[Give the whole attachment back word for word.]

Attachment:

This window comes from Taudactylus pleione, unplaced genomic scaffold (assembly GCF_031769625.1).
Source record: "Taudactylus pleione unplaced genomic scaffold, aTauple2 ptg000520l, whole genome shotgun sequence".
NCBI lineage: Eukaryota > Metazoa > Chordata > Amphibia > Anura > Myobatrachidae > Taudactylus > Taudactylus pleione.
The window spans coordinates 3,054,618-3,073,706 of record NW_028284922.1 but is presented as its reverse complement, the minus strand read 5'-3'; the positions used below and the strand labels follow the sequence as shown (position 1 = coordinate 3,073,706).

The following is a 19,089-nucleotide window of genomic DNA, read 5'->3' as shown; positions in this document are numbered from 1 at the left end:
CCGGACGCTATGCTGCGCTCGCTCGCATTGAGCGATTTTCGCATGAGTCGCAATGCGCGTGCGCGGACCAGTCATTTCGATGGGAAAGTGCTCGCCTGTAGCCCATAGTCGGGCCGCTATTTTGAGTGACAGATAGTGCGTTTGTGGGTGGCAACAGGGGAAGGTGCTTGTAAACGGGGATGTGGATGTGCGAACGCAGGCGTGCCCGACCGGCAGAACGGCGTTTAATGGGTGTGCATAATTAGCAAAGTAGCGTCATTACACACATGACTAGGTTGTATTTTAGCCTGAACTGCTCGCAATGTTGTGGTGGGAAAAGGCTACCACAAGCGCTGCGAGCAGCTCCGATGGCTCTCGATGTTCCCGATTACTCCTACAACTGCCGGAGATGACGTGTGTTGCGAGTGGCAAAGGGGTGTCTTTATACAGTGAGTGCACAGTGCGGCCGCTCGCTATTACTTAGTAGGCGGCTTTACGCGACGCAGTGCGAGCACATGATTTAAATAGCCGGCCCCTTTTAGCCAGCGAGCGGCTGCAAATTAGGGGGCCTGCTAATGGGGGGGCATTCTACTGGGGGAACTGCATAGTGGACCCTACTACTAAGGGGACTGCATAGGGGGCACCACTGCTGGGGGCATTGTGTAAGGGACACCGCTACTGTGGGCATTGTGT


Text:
This window comes from Taudactylus pleione, unplaced genomic scaffold (assembly GCF_031769625.1).
Source record: "Taudactylus pleione unplaced genomic scaffold, aTauple2 ptg000520l, whole genome shotgun sequence".
NCBI lineage: Eukaryota > Metazoa > Chordata > Amphibia > Anura > Myobatrachidae > Taudactylus > Taudactylus pleione.
The window spans coordinates 3,054,618-3,073,706 of record NW_028284922.1 but is presented as its reverse complement, the minus strand read 5'-3'; the positions used below and the strand labels follow the sequence as shown (position 1 = coordinate 3,073,706).

The following is a 19,089-nucleotide window of genomic DNA, read 5'->3' as shown; positions in this document are numbered from 1 at the left end:
CCGGACGCTATGCTGCGCTCGCTCGCATTGAGCGATTTTCGCATGAGTCGCAATGCGCGTGCGCGGACCAGTCATTTCGATGGGAAAGTGCTCGCCTGTAGCCCATAGTCGGGCCGCTATTTTGAGTGACAGATAGTGCGTTTGTGGGTGGCAACAGGGGAAGGTGCTTGTAAACGGGGATGTGGATGTGCGAACGCAGGCGTGCCCGACCGGCAGAACGGCGTTTAATGGGTGTGCATAATTAGCAAAGTAGCGTCATTACACACATGACTAGGTTGTATTTTAGCCTGAACTGCTCGCAATGTTGTGGTGGGAAAAGGCTACCACAAGCGCTGCGAGCAGCTCCGATGGCTCTCGATGTTCCCGATTACTCCTACAACTGCCGGAGATGACGTGTGTTGCGAGTGGCAAAGGGGTGTCTTTATACAGTGAGTGCACAGTGCGGCCGCTCGCTATTACTTAGTAGGCGGCTTTACGCGACGCAGTGCGAGCACATGATTTAAATAGCCGGCCCCTTTTAGCCAGCGAGCGGCTGCAAATTAGGGGGCCTGCTAATGGGGGGGCATTCTACTGGGGGAACTGCATAGTGGACCCTACTACTAAGGGGACTGCATAGGGGGCACCACTGCTGGGGGCATTGTGTAAGGGACACCGCTACTGTGGGCATTGTGT